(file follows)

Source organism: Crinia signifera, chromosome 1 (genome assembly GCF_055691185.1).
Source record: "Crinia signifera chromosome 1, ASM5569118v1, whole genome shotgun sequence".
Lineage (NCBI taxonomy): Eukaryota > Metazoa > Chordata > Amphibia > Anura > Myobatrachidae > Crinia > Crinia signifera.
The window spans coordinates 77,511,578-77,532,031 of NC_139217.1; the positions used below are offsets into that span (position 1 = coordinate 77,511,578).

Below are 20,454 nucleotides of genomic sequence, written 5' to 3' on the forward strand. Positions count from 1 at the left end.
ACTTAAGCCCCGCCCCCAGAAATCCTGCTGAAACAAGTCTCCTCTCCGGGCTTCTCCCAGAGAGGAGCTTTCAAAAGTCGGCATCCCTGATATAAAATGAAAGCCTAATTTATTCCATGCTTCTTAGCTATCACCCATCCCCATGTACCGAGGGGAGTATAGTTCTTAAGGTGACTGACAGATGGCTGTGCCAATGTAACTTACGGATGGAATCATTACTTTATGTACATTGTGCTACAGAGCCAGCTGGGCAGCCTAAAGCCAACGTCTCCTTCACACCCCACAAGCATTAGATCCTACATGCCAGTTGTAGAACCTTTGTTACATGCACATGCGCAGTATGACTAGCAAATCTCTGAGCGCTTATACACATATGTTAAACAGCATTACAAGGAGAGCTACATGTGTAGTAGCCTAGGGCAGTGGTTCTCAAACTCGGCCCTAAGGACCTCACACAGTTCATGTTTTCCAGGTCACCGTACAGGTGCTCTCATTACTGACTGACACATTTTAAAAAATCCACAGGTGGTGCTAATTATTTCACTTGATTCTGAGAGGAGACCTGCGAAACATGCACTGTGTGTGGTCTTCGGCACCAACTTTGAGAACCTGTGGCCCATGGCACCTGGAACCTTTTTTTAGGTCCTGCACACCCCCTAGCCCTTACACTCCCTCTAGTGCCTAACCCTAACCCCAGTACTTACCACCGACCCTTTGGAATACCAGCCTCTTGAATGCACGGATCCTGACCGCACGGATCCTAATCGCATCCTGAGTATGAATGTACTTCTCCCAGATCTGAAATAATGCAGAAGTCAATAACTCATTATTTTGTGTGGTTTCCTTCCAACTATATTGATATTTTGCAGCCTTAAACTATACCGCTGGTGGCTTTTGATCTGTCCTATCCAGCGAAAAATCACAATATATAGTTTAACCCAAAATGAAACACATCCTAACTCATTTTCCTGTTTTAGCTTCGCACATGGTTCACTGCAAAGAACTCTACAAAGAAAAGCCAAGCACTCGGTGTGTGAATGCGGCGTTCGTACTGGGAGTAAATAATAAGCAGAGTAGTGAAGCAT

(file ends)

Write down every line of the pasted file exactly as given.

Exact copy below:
Source organism: Crinia signifera, chromosome 1 (genome assembly GCF_055691185.1).
Source record: "Crinia signifera chromosome 1, ASM5569118v1, whole genome shotgun sequence".
Lineage (NCBI taxonomy): Eukaryota > Metazoa > Chordata > Amphibia > Anura > Myobatrachidae > Crinia > Crinia signifera.
The window spans coordinates 77,511,578-77,532,031 of NC_139217.1; the positions used below are offsets into that span (position 1 = coordinate 77,511,578).

Below are 20,454 nucleotides of genomic sequence, written 5' to 3' on the forward strand. Positions count from 1 at the left end.
ACTTAAGCCCCGCCCCCAGAAATCCTGCTGAAACAAGTCTCCTCTCCGGGCTTCTCCCAGAGAGGAGCTTTCAAAAGTCGGCATCCCTGATATAAAATGAAAGCCTAATTTATTCCATGCTTCTTAGCTATCACCCATCCCCATGTACCGAGGGGAGTATAGTTCTTAAGGTGACTGACAGATGGCTGTGCCAATGTAACTTACGGATGGAATCATTACTTTATGTACATTGTGCTACAGAGCCAGCTGGGCAGCCTAAAGCCAACGTCTCCTTCACACCCCACAAGCATTAGATCCTACATGCCAGTTGTAGAACCTTTGTTACATGCACATGCGCAGTATGACTAGCAAATCTCTGAGCGCTTATACACATATGTTAAACAGCATTACAAGGAGAGCTACATGTGTAGTAGCCTAGGGCAGTGGTTCTCAAACTCGGCCCTAAGGACCTCACACAGTTCATGTTTTCCAGGTCACCGTACAGGTGCTCTCATTACTGACTGACACATTTTAAAAAATCCACAGGTGGTGCTAATTATTTCACTTGATTCTGAGAGGAGACCTGCGAAACATGCACTGTGTGTGGTCTTCGGCACCAACTTTGAGAACCTGTGGCCCATGGCACCTGGAACCTTTTTTTAGGTCCTGCACACCCCCTAGCCCTTACACTCCCTCTAGTGCCTAACCCTAACCCCAGTACTTACCACCGACCCTTTGGAATACCAGCCTCTTGAATGCACGGATCCTGACCGCACGGATCCTAATCGCATCCTGAGTATGAATGTACTTCTCCCAGATCTGAAATAATGCAGAAGTCAATAACTCATTATTTTGTGTGGTTTCCTTCCAACTATATTGATATTTTGCAGCCTTAAACTATACCGCTGGTGGCTTTTGATCTGTCCTATCCAGCGAAAAATCACAATATATAGTTTAACCCAAAATGAAACACATCCTAACTCATTTTCCTGTTTTAGCTTCGCACATGGTTCACTGCAAAGAACTCTACAAAGAAAAGCCAAGCACTCGGTGTGTGAATGCGGCGTTCGTACTGGGAGTAAATAATAAGCAGAGTAGTGAAGCAT